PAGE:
“Do not be overcome by evil, but overcome evil with good.”

Let us pray: Lord, you made it very simple for us. You call us to love others as we love ourselves, to do unto others as we would have them do unto us. From the smallest personal interactions to grand national policies, and everything in between, may we continue to learn and to practice what love looks like in real life. Thank you for all who model that for us, and for those who lead the way. In Jesus’ name. Amen.

Acts 4:32-35

November 24, 2014

Now the whole group of those who believed were of one heart and soul, and no one claimed private ownership of any possessions, but everything they owned was held in common. With great power the apostles gave their testimony to the resurrection of the Lord Jesus, and great grace was upon them all. There was not a needy person among them, for as many as owned lands or houses sold them and brought the proceeds of what was sold. They laid it at the apostles’ feet, and it was distributed to each as any had need. Acts 4:32-35

I’m going to come right out and say it. I am suspicious about this text. There are two things that cause this suspicion. I am worried that it is hyperbole. Selective memory. Another example of “Back in my day, things were really great…” And I’m worried because it is the sort of thing that might actually work if people had the guts to try it.

This little paragraph is a snapshot example of an entire community, so deeply committed to their common purpose of carrying the good news of Jesus into the world, that they literally were willing to sell their own land and homes to support the lives of others. They did so as an act of faith and love, without consulting their financial advisors or even considering the tax implications of such a generous charitable contribution.

Now, it isn’t that this kind of behavior is impossible. I’ve known people who sold vacation homes, farmland, or other valuable assets in order to make significant leading gifts for the sake of the church or other charities. People do things like that when buildings are being built or foundations established. But this is about sharing a common life. Supporting the daily needs of others. Literally depending on God and one another for the very basics of life.

I’ve heard of congregations that have decided to tackle one another’s debt burdens. Several families decide to team up to attack debt. They take turns all pitching in, based on their ability to contribute, until every family is debt free. That too could work if people were committed to working together selflessly and honestly.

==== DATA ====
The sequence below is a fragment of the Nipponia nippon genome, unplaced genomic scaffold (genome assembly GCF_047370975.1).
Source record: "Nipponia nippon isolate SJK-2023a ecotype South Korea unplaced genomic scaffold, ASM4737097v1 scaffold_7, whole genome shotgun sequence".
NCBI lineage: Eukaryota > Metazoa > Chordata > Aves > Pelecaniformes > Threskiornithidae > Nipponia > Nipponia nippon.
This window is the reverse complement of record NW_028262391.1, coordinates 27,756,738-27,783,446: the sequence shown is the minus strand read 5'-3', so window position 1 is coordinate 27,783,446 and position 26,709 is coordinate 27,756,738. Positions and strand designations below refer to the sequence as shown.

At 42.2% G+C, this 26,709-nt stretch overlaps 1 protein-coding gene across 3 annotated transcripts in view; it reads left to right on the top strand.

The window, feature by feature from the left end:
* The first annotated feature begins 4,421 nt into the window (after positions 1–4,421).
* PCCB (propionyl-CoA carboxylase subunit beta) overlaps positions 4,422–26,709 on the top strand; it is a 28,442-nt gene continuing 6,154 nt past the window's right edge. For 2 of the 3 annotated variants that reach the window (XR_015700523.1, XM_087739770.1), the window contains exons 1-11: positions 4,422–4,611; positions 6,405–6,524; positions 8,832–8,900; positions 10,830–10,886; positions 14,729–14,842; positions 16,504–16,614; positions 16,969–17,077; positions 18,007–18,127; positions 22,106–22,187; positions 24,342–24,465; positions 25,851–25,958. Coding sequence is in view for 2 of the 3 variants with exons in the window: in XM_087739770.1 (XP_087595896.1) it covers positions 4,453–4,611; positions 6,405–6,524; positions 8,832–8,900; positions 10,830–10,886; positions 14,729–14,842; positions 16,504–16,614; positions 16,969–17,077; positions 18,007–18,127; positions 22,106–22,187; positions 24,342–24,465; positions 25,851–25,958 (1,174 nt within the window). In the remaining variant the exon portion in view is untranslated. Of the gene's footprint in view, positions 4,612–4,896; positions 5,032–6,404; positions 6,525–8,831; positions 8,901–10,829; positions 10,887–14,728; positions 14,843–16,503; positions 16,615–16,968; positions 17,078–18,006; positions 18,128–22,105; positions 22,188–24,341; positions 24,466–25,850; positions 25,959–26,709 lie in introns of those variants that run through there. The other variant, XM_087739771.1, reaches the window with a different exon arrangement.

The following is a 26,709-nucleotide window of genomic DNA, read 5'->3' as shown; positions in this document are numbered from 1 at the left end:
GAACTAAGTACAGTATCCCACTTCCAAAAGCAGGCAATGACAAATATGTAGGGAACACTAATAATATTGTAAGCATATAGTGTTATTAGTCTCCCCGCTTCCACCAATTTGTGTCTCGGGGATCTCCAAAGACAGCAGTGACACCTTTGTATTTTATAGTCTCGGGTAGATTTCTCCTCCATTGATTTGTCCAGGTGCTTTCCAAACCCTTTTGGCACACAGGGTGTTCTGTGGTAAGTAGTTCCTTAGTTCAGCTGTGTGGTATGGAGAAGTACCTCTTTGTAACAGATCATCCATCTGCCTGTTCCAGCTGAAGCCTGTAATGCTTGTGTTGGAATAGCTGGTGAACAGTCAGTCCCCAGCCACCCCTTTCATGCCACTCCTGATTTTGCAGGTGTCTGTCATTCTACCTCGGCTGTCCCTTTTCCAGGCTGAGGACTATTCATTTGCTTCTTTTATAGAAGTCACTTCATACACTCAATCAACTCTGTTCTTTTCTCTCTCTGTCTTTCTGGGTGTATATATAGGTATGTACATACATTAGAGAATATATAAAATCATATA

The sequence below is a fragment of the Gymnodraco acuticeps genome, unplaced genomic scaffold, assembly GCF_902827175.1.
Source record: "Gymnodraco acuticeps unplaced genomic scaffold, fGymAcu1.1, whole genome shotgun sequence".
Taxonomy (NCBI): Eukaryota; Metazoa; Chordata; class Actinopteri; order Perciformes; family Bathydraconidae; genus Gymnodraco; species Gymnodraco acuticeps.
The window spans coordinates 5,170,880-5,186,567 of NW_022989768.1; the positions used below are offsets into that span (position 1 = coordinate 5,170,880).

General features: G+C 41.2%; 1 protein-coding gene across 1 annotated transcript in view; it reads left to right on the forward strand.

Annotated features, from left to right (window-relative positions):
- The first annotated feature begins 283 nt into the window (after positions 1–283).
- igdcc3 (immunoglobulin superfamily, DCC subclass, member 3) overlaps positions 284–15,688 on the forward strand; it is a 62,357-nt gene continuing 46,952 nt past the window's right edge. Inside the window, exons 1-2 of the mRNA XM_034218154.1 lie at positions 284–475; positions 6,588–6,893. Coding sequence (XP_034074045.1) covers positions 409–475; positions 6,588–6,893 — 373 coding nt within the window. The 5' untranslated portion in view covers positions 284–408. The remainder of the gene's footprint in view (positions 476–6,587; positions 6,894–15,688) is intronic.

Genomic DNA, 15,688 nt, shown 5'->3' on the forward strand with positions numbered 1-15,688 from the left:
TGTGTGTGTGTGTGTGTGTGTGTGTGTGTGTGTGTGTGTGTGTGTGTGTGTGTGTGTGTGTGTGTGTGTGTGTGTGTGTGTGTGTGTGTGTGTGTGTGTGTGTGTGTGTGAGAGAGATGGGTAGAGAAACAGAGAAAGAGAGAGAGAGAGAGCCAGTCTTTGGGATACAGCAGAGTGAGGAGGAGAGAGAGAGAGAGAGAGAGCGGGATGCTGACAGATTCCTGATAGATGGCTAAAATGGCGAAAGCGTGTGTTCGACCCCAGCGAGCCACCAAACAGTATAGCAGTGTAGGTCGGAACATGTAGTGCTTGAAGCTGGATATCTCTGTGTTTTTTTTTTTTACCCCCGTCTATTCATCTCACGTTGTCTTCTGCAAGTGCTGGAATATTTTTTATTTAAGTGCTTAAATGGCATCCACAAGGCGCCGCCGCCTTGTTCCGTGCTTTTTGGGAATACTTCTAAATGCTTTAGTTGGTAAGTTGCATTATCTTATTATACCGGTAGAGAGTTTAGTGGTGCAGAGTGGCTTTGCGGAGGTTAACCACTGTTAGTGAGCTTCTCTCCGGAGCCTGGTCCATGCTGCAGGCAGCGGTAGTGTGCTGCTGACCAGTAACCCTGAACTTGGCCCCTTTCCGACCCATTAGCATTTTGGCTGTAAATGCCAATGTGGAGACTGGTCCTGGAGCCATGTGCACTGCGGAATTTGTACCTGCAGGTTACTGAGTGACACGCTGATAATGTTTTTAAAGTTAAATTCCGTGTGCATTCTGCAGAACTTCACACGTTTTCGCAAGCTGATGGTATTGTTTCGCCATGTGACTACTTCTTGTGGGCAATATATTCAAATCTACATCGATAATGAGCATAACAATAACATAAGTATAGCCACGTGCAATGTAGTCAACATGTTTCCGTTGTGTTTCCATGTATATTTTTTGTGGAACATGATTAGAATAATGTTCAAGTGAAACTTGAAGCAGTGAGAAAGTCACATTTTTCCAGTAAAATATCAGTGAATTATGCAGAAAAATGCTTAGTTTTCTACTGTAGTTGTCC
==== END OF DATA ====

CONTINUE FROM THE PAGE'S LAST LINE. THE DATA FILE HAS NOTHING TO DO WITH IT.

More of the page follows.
When is the last time that you were asked to make a significant sacrifice of your own time, talents or treasures for a cause greater than yourself? If asked, are you willing to go there?

Let us pray: Gracious Lord, we read this account of a community that was truly a community and it both attracts and frightens us. We long for that kind of connectedness in our lives but we so seldom see or experience it. Selfishness, competitiveness, and fear seem such strong forces within and around us that we can’t imagine such willingness to sacrifice and risk for the sake of others. But today, you show us once again that what seems impossible to us is always possible for you. In Jesus’ name. Amen.

1 Corinthians 12:7-11

November 20, 2014

To each is given the manifestation of the Spirit for the common good. To one is given through the Spirit the utterance of wisdom, and to another the utterance of knowledge according to the same Spirit, to another faith by the same Spirit, to another gifts of healing by the one Spirit, to another the working of miracles, to another prophecy, to another the discernment of spirits, to another various kinds of tongues, to another the interpretation of tongues. All these are activated by one and the same Spirit, who allots to each one individually just as the Spirit chooses. 1 Corinthians 12:7-11

A few years ago I was playing golf with an old friend of mine, Tim Anderson, pastor of St. John’s/San Juan Lutheran Church in Austin, TX, when he told me that he was working on a book. He said that it wasn’t a book about religion or spirituality, it was about economics. I was impressed.

“Just A Little Bit More”, written under the name T. Carlos Anderson, is now available on Amazon in print or via Kindle. It is an absolute must read. Read it yourself or get a group and read it together. It will open your eyes to how the power of the shifting sands of commerce, materialism, and consumerism have come to define our lives.

I thought of that book immediately when reading the opening sentence in our text for today: To each is given the manifestation of the Spirit for the common good.

Central to Anderson’s concern is the idea of “the common good.” At one point he says something I have never heard nor thought of before. Reflecting on his own work as a pastor, he says that “I don’t work as a pastor to ‘save souls’ and help populate heaven. That type of thinking hit its high water mark (within recent context) for American Christianity in the 1950’s and is no longer persuasive in the twenty-first century. The reason I work as a pastor is to promote the common good…”

Paul tells the Corinthians that they have been given gifts of the Spirit for the sake of the common good. What does he mean by that? Is he just locating the “common good” in that particular community, among that small group of people alone, or does his call to the common good reach far beyond that little group to the world at large?

Given God’s love for the whole world, I think a more expansive view is more appropriate. Selfishness asks “What’s in it for me?” Group identity asks “What’s in it for us?” Christianity asks, “What’s in it for the world?”

How often do we think of our lives, our daily work, our own gifts, not only as gifts to us from the Spirit of God, but also as a means to promote the common good? Doesn’t such a perspective bring much more purpose and meaning into our lives than just working for a paycheck in order to buy a new flatscreen for the guest bedroom?